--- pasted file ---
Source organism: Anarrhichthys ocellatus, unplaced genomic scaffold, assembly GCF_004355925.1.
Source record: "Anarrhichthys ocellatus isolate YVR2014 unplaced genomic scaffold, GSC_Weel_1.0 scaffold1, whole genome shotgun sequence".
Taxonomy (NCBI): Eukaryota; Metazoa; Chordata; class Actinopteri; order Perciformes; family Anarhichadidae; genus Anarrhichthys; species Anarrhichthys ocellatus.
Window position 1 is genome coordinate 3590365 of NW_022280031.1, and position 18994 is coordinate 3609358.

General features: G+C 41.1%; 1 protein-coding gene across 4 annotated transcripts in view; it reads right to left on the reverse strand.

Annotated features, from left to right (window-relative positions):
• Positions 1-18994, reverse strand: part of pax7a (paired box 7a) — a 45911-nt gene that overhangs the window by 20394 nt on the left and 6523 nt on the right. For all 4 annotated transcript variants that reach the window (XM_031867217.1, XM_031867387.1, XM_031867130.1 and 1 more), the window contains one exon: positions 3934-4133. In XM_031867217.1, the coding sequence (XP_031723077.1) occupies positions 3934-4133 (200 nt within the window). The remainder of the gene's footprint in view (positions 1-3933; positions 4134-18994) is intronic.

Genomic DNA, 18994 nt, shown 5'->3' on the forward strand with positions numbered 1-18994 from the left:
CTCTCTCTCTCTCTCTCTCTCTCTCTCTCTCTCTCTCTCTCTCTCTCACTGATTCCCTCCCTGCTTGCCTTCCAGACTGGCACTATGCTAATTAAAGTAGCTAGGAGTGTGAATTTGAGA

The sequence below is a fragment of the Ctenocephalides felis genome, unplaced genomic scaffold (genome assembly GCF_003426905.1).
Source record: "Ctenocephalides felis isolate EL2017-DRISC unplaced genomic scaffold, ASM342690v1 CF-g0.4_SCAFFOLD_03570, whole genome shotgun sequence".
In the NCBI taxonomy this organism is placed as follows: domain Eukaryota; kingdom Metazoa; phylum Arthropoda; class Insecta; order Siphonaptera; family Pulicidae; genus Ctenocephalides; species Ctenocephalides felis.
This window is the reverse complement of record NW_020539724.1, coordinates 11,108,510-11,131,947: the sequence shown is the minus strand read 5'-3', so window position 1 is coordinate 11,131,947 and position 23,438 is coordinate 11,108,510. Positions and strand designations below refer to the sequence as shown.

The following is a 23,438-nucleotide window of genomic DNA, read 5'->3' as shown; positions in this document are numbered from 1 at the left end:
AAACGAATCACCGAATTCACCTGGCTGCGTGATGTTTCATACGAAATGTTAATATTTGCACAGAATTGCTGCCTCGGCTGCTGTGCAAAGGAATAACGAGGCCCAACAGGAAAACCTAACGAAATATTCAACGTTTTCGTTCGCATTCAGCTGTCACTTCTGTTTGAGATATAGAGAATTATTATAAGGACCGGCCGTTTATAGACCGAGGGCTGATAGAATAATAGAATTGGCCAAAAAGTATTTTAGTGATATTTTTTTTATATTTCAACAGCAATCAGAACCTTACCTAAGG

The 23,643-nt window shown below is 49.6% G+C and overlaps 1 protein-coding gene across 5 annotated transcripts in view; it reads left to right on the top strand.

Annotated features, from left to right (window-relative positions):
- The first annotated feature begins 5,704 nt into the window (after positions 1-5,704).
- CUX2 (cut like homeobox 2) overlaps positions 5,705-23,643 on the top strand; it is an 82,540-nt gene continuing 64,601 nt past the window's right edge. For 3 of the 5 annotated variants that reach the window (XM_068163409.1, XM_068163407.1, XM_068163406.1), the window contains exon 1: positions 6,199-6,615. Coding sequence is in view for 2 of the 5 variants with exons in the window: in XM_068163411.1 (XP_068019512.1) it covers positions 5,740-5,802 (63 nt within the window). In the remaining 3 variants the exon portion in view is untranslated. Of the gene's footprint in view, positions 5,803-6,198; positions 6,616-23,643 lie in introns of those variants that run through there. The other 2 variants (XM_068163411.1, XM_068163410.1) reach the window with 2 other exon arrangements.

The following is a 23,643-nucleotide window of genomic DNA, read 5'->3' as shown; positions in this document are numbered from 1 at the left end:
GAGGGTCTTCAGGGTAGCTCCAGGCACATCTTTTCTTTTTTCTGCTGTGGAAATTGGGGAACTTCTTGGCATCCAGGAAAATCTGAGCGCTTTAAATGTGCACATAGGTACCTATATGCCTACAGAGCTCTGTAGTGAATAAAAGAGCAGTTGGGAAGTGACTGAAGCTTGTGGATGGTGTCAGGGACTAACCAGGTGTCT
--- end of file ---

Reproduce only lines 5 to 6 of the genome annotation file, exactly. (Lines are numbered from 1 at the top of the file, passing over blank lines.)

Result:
General features: G+C 41.1%; 1 protein-coding gene across 4 annotated transcripts in view; it reads right to left on the reverse strand.

Annotated features, from left to right (window-relative positions):